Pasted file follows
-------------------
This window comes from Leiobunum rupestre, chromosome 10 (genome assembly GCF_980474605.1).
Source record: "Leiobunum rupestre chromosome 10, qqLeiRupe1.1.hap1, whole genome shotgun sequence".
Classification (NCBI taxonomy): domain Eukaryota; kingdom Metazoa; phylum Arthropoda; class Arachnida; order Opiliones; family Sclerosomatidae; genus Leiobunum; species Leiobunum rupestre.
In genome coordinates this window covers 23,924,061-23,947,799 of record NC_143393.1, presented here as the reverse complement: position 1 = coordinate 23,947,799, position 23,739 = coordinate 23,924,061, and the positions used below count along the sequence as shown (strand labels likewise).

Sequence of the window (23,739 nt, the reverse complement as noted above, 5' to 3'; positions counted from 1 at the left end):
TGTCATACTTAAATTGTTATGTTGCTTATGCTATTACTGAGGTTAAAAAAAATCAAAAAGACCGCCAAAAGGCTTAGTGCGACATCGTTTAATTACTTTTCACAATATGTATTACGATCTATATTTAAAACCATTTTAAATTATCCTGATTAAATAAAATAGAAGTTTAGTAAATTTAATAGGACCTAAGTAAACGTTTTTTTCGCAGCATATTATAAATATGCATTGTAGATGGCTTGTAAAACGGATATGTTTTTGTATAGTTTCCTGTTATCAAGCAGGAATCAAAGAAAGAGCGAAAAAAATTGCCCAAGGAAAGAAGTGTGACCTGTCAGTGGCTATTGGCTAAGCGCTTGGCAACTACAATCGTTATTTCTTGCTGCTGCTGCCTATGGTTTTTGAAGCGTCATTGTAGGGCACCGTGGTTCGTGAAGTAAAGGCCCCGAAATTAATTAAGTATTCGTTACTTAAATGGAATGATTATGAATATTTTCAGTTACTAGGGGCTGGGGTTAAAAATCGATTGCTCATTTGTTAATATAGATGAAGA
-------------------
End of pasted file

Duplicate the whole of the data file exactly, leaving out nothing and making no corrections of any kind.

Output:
This window comes from Leiobunum rupestre, chromosome 10 (genome assembly GCF_980474605.1).
Source record: "Leiobunum rupestre chromosome 10, qqLeiRupe1.1.hap1, whole genome shotgun sequence".
Classification (NCBI taxonomy): domain Eukaryota; kingdom Metazoa; phylum Arthropoda; class Arachnida; order Opiliones; family Sclerosomatidae; genus Leiobunum; species Leiobunum rupestre.
In genome coordinates this window covers 23,924,061-23,947,799 of record NC_143393.1, presented here as the reverse complement: position 1 = coordinate 23,947,799, position 23,739 = coordinate 23,924,061, and the positions used below count along the sequence as shown (strand labels likewise).

Sequence of the window (23,739 nt, the reverse complement as noted above, 5' to 3'; positions counted from 1 at the left end):
TGTCATACTTAAATTGTTATGTTGCTTATGCTATTACTGAGGTTAAAAAAAATCAAAAAGACCGCCAAAAGGCTTAGTGCGACATCGTTTAATTACTTTTCACAATATGTATTACGATCTATATTTAAAACCATTTTAAATTATCCTGATTAAATAAAATAGAAGTTTAGTAAATTTAATAGGACCTAAGTAAACGTTTTTTTCGCAGCATATTATAAATATGCATTGTAGATGGCTTGTAAAACGGATATGTTTTTGTATAGTTTCCTGTTATCAAGCAGGAATCAAAGAAAGAGCGAAAAAAATTGCCCAAGGAAAGAAGTGTGACCTGTCAGTGGCTATTGGCTAAGCGCTTGGCAACTACAATCGTTATTTCTTGCTGCTGCTGCCTATGGTTTTTGAAGCGTCATTGTAGGGCACCGTGGTTCGTGAAGTAAAGGCCCCGAAATTAATTAAGTATTCGTTACTTAAATGGAATGATTATGAATATTTTCAGTTACTAGGGGCTGGGGTTAAAAATCGATTGCTCATTTGTTAATATAGATGAAGA